I was born in London and grew up in Hackney, a borough described by journalist Paul Harrison in his 1982 book Inside the Inner City as “a sump for the disadvantaged of every kind … a chaotic mixture of races and classes where whites, West Indians, Asians, Africans and Cypriots are shuffled like the suits in a pack of cards”. I like that he doesn’t specify whether he means Greek or Turkish Cypriots. I grew up in a bilingual household in a polyphonic – πολοί, many, φωνή, voice – borough in a city that housed people from across the globe. Indoors, on city streets, I have always been surrounded by languages I don’t understand.
The first time I visited Paris, I noticed that on the metro pretty much everyone spoke French. I mean, fine, it’s France. But how strange the lack of variety. The singularity of tongue.
When my auntie met her Greek husband, she could make him laugh simply by using Cypriot words for common things. All she had to do was call his socks κλάτες instead of κάλτσες and she’d set him off again.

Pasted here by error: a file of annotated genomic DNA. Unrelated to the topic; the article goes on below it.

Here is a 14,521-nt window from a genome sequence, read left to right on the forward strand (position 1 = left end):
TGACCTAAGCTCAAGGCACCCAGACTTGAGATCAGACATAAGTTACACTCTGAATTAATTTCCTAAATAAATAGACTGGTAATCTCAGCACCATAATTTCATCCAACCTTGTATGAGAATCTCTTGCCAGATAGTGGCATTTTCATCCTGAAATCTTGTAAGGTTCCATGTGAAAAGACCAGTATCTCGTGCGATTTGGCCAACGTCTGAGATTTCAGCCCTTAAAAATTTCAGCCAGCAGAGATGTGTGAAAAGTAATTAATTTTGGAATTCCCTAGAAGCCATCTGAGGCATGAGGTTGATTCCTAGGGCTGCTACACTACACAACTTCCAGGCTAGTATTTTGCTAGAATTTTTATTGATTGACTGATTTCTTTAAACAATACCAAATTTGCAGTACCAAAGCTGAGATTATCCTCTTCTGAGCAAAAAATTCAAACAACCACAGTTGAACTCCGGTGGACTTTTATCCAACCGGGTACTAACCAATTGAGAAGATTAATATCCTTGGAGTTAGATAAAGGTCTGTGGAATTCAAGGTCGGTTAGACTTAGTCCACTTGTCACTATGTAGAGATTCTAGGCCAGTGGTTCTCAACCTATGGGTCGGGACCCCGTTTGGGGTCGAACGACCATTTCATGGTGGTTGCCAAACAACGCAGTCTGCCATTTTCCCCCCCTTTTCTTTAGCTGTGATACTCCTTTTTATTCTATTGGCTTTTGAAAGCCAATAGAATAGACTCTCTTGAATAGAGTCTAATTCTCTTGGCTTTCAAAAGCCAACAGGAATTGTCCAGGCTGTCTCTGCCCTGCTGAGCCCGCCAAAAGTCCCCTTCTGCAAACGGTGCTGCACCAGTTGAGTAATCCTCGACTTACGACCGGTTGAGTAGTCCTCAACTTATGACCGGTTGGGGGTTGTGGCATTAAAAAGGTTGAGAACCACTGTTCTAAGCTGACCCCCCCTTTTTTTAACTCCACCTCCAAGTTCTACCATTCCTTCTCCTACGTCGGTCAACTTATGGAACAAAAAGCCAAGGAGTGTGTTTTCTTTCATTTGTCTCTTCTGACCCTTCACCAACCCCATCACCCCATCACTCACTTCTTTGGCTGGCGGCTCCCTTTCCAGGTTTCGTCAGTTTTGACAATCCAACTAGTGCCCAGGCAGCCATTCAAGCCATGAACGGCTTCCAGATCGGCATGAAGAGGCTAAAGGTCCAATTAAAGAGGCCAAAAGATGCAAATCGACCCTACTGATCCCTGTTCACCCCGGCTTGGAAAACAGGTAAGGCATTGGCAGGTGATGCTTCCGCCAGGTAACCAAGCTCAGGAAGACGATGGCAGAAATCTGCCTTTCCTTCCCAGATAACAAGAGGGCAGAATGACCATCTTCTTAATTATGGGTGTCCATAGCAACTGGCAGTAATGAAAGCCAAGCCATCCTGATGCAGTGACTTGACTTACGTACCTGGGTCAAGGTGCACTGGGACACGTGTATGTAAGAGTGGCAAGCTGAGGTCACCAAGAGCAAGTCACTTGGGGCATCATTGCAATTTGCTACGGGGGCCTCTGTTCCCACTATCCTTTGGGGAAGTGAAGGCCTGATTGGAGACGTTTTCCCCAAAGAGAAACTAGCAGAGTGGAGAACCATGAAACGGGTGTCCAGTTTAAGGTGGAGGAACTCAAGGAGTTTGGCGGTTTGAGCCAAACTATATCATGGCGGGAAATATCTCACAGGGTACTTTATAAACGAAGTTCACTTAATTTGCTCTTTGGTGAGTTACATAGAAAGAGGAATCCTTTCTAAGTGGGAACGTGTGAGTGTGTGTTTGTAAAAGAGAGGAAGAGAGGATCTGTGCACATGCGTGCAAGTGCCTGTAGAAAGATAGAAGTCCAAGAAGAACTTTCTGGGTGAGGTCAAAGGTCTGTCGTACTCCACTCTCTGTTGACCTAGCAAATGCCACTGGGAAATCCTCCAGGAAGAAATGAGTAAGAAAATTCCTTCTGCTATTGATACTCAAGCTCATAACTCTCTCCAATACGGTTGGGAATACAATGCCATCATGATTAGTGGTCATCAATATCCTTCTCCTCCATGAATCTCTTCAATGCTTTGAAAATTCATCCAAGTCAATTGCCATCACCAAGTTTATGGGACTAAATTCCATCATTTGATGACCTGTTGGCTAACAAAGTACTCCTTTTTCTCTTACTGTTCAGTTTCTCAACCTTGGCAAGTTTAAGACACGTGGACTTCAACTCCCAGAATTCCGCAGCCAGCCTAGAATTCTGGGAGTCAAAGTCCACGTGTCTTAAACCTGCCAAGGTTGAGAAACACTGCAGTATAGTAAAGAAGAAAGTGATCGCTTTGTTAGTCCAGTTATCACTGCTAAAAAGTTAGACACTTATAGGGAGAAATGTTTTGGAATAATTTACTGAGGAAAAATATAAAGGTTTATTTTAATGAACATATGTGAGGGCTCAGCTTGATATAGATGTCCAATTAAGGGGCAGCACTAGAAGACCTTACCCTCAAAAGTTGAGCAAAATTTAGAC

Cypriot, it turns out, is quite different from modern Greek – according to wiki again, closer to Byzantine Medieval Greek. My mother once almost offended a man at a περίπτερο by asking for a bottle of water using the Cypriot for bottle.
Because the island has always been inhabited by Muslims as well as Christians, Arabic sayings are also common among Greek Cypriots. We share the phrase Masha’Allah, an expression of thanks to god, as though our beliefs are not divisive. Which they wouldn’t be. In a different world.